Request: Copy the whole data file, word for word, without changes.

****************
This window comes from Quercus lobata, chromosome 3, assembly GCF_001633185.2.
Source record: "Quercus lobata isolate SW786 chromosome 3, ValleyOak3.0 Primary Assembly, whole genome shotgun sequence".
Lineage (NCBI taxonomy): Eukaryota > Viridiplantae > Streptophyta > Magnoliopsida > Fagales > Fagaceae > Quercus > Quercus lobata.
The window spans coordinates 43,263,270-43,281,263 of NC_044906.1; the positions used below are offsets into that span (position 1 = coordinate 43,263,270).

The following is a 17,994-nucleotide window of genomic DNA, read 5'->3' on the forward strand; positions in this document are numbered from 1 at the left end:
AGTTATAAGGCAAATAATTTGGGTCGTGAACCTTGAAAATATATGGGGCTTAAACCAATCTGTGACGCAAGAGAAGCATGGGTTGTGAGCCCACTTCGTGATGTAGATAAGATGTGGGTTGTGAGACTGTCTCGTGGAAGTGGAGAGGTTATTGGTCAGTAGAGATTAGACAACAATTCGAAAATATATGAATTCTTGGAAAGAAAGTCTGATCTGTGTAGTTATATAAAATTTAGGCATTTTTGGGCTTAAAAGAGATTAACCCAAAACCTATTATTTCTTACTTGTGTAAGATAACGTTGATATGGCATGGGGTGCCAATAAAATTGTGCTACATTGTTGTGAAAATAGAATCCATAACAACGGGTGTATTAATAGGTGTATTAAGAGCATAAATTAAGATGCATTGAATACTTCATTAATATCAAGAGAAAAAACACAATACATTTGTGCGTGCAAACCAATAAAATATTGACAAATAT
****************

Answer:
This window comes from Quercus lobata, chromosome 3, assembly GCF_001633185.2.
Source record: "Quercus lobata isolate SW786 chromosome 3, ValleyOak3.0 Primary Assembly, whole genome shotgun sequence".
Lineage (NCBI taxonomy): Eukaryota > Viridiplantae > Streptophyta > Magnoliopsida > Fagales > Fagaceae > Quercus > Quercus lobata.
The window spans coordinates 43,263,270-43,281,263 of NC_044906.1; the positions used below are offsets into that span (position 1 = coordinate 43,263,270).

The following is a 17,994-nucleotide window of genomic DNA, read 5'->3' on the forward strand; positions in this document are numbered from 1 at the left end:
AGTTATAAGGCAAATAATTTGGGTCGTGAACCTTGAAAATATATGGGGCTTAAACCAATCTGTGACGCAAGAGAAGCATGGGTTGTGAGCCCACTTCGTGATGTAGATAAGATGTGGGTTGTGAGACTGTCTCGTGGAAGTGGAGAGGTTATTGGTCAGTAGAGATTAGACAACAATTCGAAAATATATGAATTCTTGGAAAGAAAGTCTGATCTGTGTAGTTATATAAAATTTAGGCATTTTTGGGCTTAAAAGAGATTAACCCAAAACCTATTATTTCTTACTTGTGTAAGATAACGTTGATATGGCATGGGGTGCCAATAAAATTGTGCTACATTGTTGTGAAAATAGAATCCATAACAACGGGTGTATTAATAGGTGTATTAAGAGCATAAATTAAGATGCATTGAATACTTCATTAATATCAAGAGAAAAAACACAATACATTTGTGCGTGCAAACCAATAAAATATTGACAAATAT